As a Tar Heels fan for more than 40 years, I have watched some of the best
college players ever at North Carolina. But I have never seen anyone with the
tenacity and "will not quit" attitude of Tyler Hansbrough. Not only
does he play with fierce determination, but he does it cleanly. What a fine
example for young people to emulate.
Michael Ayers, Greenville, S.C.
I find it hard to
believe that you'd give player of the year honors to "Psycho-T" (March
Madman, March 10), a one-dimensional role player who can't dribble, stroke the
three or mid-range jumper and is not a deft passer. He is definitely top 10,
but his supporting cast has more to do with Carolina's record than Hansbrough.
Swap him for Kansas State's Michael Beasley and arguably UNC goes perfect,
while KSU's record flattens further.
Dennis Luber, St. Louis
Your Sign of the Apocalypse (PLAYERS, March 10) stated that "a
nine-year-old girl in Australia has been banned from her tennis club for
grunting too loudly when she hits the ball." Perhaps the Australian rules
differ, but Article 36 of the USTA Code says that "a player should avoid
grunting and making other loud noises. Grunting and other loud noises may
bother not only opponents but also players on adjacent courts." Is
enforcement of rules of conduct really an apocalyptic act?
Glen Robert Carson, Simpsonville, S.C.
I attended a local
USTA junior tournament recently, and a hog-calling contest broke out!
Congratulations to the Australian tennis club; as a coach and ex-college
player, I only wish the USTA would follow suit.
Dan Ryan, Plymouth, Mich.
Thanks for your tribute to the late broadcaster Myron Cope (PLAYERS, March 10).
No discussion of his career is complete unless it includes his pioneering work
as a sports talk radio host. Myron raised the sports call-in show to the level
of art, long before national media moguls recognized the potential of the
genre. In the 1970s Pittsburgh fans earned a reputation as the most
knowledgeable in the nation, and I would argue that Myron's work on his call-in
show is what set us apart.
Patrick M. Livingston, Pittsburgh
The Terrible Towel
was something special, but most people outside Pittsburgh don't know that since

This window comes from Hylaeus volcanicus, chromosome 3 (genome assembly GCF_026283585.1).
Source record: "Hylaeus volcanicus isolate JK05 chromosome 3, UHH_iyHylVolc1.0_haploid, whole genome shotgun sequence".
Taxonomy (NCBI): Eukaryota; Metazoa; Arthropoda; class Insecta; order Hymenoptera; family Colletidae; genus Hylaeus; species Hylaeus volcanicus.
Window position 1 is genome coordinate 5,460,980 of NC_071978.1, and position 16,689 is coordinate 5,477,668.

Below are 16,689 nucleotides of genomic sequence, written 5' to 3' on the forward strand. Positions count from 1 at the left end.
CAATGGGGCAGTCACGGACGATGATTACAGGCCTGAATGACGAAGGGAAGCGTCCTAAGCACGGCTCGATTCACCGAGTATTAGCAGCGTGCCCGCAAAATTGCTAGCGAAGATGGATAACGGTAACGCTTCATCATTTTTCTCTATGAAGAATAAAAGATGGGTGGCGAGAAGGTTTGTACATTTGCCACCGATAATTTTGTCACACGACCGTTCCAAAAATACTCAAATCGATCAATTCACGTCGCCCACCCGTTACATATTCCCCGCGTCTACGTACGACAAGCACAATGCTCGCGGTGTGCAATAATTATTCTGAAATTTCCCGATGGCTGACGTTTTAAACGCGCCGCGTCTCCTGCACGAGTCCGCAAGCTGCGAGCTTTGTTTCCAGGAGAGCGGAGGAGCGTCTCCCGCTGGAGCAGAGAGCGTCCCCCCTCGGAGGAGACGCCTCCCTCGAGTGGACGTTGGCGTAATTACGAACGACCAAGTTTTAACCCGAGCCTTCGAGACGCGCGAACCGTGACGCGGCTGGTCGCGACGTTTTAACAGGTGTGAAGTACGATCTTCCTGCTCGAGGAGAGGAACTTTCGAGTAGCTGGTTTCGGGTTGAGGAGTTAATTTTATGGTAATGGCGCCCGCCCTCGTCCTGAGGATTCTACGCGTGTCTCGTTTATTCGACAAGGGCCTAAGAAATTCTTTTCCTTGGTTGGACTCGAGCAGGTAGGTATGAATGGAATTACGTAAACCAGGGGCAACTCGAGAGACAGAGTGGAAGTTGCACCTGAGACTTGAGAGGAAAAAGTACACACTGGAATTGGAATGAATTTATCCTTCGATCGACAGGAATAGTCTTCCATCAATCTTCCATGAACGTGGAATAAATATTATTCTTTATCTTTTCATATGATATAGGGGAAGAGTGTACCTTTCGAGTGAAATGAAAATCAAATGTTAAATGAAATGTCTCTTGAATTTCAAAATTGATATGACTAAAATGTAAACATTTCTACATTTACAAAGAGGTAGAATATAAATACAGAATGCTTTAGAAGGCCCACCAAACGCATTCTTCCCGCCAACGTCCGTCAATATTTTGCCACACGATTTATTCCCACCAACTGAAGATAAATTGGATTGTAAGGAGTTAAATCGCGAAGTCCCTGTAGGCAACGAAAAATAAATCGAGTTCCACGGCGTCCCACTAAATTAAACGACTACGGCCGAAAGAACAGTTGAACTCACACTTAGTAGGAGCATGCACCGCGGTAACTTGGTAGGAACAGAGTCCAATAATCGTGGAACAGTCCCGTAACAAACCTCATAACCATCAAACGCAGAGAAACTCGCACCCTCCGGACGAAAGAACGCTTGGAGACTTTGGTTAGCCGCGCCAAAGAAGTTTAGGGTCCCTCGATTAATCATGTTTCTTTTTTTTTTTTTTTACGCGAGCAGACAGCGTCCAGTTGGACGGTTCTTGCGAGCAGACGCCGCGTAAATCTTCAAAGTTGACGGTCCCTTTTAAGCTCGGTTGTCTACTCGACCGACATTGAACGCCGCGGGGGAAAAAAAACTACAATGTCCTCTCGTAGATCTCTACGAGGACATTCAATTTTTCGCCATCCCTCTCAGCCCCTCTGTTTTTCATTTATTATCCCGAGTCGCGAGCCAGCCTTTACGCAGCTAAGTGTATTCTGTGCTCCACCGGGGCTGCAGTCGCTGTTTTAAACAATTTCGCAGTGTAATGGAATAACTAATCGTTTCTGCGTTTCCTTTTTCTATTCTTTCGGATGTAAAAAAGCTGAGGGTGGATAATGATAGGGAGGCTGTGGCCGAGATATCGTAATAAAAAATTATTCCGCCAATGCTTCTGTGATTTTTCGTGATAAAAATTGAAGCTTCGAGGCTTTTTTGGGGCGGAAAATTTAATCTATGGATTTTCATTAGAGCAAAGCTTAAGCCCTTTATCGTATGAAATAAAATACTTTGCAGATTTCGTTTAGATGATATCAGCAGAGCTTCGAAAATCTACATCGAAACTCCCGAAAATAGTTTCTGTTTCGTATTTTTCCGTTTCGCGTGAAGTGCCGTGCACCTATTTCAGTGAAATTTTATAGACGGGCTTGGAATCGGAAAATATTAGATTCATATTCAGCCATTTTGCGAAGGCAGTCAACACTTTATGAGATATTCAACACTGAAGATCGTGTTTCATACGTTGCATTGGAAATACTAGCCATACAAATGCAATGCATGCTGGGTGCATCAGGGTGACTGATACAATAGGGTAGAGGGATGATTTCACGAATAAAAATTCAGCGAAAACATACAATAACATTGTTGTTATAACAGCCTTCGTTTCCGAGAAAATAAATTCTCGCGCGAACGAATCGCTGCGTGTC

1996 Mr. Cope donated all royalties from the Towel to a school that treats
developmental problems and at which his son, Danny, resides.
John Welsh, Pittsburgh
Kadir Nelson's paintings of Negro leagues baseball (The Pride of the Game,
March 10) brought me back to my childhood in Puerto Rico, when I became
fascinated with the black players who participated in our winter league and
whose skills and demeanor gave us fans such pleasure. I knew then that someday
I too would become a ballplayer. Thanks to Jackie Robinson, I had that
opportunity—and had a cup of coffee with the New York Yankees in 1965.
Arturo Lopez, Bowie, Md.
Pound for Pound
Many of today's sports stars are defined by their statistics. That's why I
enjoyed Michael Farber's piece on Mike Komisarek (Big Banger, March 10) of the
Montreal Canadiens. He is one of the workhorses of the league, a player who may
not put up points but who puts up a fight.
Chris Peissel, Montreal
I hope the next
time you run an article entitled "Big Banger," it opens with picture of
a large English sausage and not a 6'4", 240-pound guy mashing a 5'7",
Aaron Toews, San Jose
S.L. Price's story on the death of Louisiana high school basketball player
Shannon Veal (POINT AFTER, March 10) touched me, as two of my brothers, Mark
(age 12) and David (age 17), also died from hypertrophic cardiomyopathy (HCM),
in the 1970s. Their deaths inspired me to pursue a career in medicine,
specifically cardiology. We need to promote CPR for all adults. It's simple,
and it can save a life. Also, AEDs (automatic external defibrillators) should
be mandated at all sporting venues. Finally, people should know that a myriad
of tests are available for HCM, including genetic testing, and that family
history remains a strong predictor. We can make these nightmarish deaths a
thing of the past.
W. Scott Sheldon, Elyria, Ohio